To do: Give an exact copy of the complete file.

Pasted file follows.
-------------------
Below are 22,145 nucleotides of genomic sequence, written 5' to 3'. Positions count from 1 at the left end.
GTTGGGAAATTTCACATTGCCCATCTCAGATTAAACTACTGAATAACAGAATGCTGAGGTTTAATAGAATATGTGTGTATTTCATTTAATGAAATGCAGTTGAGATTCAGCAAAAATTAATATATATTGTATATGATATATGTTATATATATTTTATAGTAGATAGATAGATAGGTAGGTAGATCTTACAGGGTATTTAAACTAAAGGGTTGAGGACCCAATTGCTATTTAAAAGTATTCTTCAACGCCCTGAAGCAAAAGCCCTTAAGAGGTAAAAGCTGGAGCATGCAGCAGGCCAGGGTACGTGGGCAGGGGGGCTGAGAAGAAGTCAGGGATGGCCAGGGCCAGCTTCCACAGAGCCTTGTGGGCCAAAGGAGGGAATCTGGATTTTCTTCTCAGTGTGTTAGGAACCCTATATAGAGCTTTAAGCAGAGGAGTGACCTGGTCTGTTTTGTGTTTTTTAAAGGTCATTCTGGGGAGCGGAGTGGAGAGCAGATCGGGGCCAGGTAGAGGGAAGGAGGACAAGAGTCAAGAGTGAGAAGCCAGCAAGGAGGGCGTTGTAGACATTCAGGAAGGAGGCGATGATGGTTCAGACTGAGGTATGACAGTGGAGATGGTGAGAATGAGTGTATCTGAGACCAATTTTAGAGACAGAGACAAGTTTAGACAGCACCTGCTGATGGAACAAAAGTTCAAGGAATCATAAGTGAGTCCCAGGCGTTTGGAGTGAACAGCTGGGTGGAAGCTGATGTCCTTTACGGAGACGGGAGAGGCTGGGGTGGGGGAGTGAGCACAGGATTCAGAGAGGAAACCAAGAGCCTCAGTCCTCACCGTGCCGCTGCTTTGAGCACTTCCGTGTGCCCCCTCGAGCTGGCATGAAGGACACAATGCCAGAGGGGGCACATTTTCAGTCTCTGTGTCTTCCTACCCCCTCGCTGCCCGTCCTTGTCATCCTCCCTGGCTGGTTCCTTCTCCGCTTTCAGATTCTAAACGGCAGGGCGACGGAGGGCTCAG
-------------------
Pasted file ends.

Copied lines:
Below are 22,145 nucleotides of genomic sequence, written 5' to 3'. Positions count from 1 at the left end.
GTTGGGAAATTTCACATTGCCCATCTCAGATTAAACTACTGAATAACAGAATGCTGAGGTTTAATAGAATATGTGTGTATTTCATTTAATGAAATGCAGTTGAGATTCAGCAAAAATTAATATATATTGTATATGATATATGTTATATATATTTTATAGTAGATAGATAGATAGGTAGGTAGATCTTACAGGGTATTTAAACTAAAGGGTTGAGGACCCAATTGCTATTTAAAAGTATTCTTCAACGCCCTGAAGCAAAAGCCCTTAAGAGGTAAAAGCTGGAGCATGCAGCAGGCCAGGGTACGTGGGCAGGGGGGCTGAGAAGAAGTCAGGGATGGCCAGGGCCAGCTTCCACAGAGCCTTGTGGGCCAAAGGAGGGAATCTGGATTTTCTTCTCAGTGTGTTAGGAACCCTATATAGAGCTTTAAGCAGAGGAGTGACCTGGTCTGTTTTGTGTTTTTTAAAGGTCATTCTGGGGAGCGGAGTGGAGAGCAGATCGGGGCCAGGTAGAGGGAAGGAGGACAAGAGTCAAGAGTGAGAAGCCAGCAAGGAGGGCGTTGTAGACATTCAGGAAGGAGGCGATGATGGTTCAGACTGAGGTATGACAGTGGAGATGGTGAGAATGAGTGTATCTGAGACCAATTTTAGAGACAGAGACAAGTTTAGACAGCACCTGCTGATGGAACAAAAGTTCAAGGAATCATAAGTGAGTCCCAGGCGTTTGGAGTGAACAGCTGGGTGGAAGCTGATGTCCTTTACGGAGACGGGAGAGGCTGGGGTGGGGGAGTGAGCACAGGATTCAGAGAGGAAACCAAGAGCCTCAGTCCTCACCGTGCCGCTGCTTTGAGCACTTCCGTGTGCCCCCTCGAGCTGGCATGAAGGACACAATGCCAGAGGGGGCACATTTTCAGTCTCTGTGTCTTCCTACCCCCTCGCTGCCCGTCCTTGTCATCCTCCCTGGCTGGTTCCTTCTCCGCTTTCAGATTCTAAACGGCAGGGCGACGGAGGGCTCAG